“My kids wanted me home.” And with that, Heath Bell has called it a major league career.
The 37-year-old was released by the Washington Nationals on Monday after struggling in spring training. Initial reports had him looking to catch on with other teams but in discussion with nbcsports.com, Bell was candid in his assessment of where he is and what he wants to do now:
“What’s more important: my kids or the big leagues? I’ve already accomplished more than I ever dreamed of. Now it’s time to help them accomplish their dreams.”
The three-time All Star (2009, 2010, 2011) also won the Relief Man of the Year Award twice in his career.
Originally drafted in the 69th round of the 1997 draft by the Rays, (did not sign) his career started as an undrafted free agent in the Mets’ system in 1998. In 2006, he moved on to the team his most notable contributions came with: the San Diego Padres.
Bell set the sixth-longest streak in MLB history from 2010 to 2011 when he converted 41 straight saves. At one point, Bell was the highest paid player in the organization. In his time with the Padres, he amassed a 27–19 record, 2.53 ERA and 134 saves.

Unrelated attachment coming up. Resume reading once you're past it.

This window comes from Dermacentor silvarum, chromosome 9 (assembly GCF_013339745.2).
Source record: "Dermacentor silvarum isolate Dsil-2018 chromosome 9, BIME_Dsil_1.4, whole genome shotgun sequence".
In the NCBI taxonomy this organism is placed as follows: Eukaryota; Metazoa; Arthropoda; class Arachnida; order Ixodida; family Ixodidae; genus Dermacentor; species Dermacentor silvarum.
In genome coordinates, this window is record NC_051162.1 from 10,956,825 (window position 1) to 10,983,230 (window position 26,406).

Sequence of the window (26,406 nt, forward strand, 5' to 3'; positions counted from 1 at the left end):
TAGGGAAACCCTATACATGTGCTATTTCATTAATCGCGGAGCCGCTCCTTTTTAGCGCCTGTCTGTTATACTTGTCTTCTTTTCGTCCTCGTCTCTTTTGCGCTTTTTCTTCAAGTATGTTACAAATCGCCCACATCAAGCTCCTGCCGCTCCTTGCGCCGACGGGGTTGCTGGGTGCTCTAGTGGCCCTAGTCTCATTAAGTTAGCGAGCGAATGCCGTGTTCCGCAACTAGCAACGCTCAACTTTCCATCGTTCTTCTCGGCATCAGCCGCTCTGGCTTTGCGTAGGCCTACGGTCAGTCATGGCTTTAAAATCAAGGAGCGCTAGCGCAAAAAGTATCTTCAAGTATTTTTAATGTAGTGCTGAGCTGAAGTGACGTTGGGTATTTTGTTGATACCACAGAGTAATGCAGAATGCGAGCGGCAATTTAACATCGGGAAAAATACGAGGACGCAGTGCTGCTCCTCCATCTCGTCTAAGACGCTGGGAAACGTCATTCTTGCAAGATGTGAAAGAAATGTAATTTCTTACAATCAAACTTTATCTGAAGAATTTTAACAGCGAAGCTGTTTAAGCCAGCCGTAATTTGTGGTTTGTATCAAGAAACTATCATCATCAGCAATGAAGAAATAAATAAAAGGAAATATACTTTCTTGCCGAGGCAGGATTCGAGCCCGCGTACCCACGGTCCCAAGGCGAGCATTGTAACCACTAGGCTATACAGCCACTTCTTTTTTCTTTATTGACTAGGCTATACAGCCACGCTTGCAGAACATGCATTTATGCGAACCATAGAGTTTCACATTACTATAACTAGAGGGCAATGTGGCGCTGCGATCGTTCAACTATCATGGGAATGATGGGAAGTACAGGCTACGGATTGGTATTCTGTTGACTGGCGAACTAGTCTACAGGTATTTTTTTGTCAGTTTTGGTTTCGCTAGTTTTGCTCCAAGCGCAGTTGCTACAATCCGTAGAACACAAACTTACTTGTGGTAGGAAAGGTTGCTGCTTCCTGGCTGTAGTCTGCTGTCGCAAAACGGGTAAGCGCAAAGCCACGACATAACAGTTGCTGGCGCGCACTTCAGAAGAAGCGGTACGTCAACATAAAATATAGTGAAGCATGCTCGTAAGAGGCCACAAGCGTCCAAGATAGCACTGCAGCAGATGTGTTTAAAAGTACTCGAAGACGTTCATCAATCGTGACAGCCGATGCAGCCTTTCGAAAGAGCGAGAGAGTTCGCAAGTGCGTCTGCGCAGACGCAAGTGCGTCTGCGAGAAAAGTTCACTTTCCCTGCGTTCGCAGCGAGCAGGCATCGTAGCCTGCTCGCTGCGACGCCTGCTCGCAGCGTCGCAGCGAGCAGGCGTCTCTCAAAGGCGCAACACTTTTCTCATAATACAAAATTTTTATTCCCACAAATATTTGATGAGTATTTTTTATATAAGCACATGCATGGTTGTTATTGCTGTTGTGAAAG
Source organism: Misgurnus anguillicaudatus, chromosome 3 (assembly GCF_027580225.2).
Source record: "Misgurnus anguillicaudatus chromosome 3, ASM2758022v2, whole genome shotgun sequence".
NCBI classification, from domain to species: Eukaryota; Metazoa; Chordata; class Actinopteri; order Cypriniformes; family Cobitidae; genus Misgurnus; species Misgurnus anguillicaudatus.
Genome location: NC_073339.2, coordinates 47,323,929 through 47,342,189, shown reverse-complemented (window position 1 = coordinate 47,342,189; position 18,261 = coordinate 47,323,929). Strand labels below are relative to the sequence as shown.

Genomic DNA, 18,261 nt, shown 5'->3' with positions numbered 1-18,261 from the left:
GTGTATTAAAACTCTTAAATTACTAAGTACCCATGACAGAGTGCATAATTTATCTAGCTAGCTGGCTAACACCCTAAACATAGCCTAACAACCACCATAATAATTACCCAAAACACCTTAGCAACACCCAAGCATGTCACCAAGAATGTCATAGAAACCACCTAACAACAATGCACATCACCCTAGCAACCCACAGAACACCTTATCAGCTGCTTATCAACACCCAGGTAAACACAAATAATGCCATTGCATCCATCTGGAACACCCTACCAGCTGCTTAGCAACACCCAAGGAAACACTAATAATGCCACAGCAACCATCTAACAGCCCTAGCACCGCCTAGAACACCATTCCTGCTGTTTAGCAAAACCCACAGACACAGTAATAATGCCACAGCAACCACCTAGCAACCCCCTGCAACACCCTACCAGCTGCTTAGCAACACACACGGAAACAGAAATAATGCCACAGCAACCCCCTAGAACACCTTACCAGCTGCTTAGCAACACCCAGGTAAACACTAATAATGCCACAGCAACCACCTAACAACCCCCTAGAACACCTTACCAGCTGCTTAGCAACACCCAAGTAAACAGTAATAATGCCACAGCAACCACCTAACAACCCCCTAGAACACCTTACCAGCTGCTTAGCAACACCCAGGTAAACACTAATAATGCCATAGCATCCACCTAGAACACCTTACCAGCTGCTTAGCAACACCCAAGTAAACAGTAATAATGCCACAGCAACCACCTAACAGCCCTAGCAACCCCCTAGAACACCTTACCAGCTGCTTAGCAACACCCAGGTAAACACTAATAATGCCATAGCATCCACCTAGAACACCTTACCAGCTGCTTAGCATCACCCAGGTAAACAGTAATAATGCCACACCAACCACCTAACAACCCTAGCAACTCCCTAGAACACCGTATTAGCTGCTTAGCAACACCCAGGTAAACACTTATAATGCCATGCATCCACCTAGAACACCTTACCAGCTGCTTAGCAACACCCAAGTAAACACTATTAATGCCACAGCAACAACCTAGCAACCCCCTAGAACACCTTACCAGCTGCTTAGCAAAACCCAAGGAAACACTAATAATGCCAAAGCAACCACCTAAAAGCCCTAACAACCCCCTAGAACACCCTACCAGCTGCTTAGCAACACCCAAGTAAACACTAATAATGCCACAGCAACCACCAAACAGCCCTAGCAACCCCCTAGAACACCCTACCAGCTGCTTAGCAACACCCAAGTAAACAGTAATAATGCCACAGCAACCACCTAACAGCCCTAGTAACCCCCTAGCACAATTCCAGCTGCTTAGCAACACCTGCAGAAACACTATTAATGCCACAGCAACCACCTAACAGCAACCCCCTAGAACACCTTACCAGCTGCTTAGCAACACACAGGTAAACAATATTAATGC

After leaving San Diego as a free agent, he agreed to a 3-year, $27 million deal with Miami in 2012. He had limited success with the Marlins then eventually the Diamondbacks, and Rays. After a stint with Tampa Bay he signed minor league deals with the Orioles and Yankees and ultimately ended his career with the Nationals today.
Although signed to a minor league contract with invitation to spring training, many hoped for him to play an important late-inning role for the team, splitting time with former Blue Jays closer Casey Janssen. His fastball had reportedly hit 90 mph in camp and he had the save in the team’s win against the Yankees on Monday night.
Bell was part of the Hope Leadership Foundation, a Christian-based movement that promotes sports and civic programs for inner-city kids. He finishes his career with a 38-32 record, 637 strikeouts and a 3.49 ERA/1.269 WHIP in 590 games. He saved 168 games on 209 career opportunities.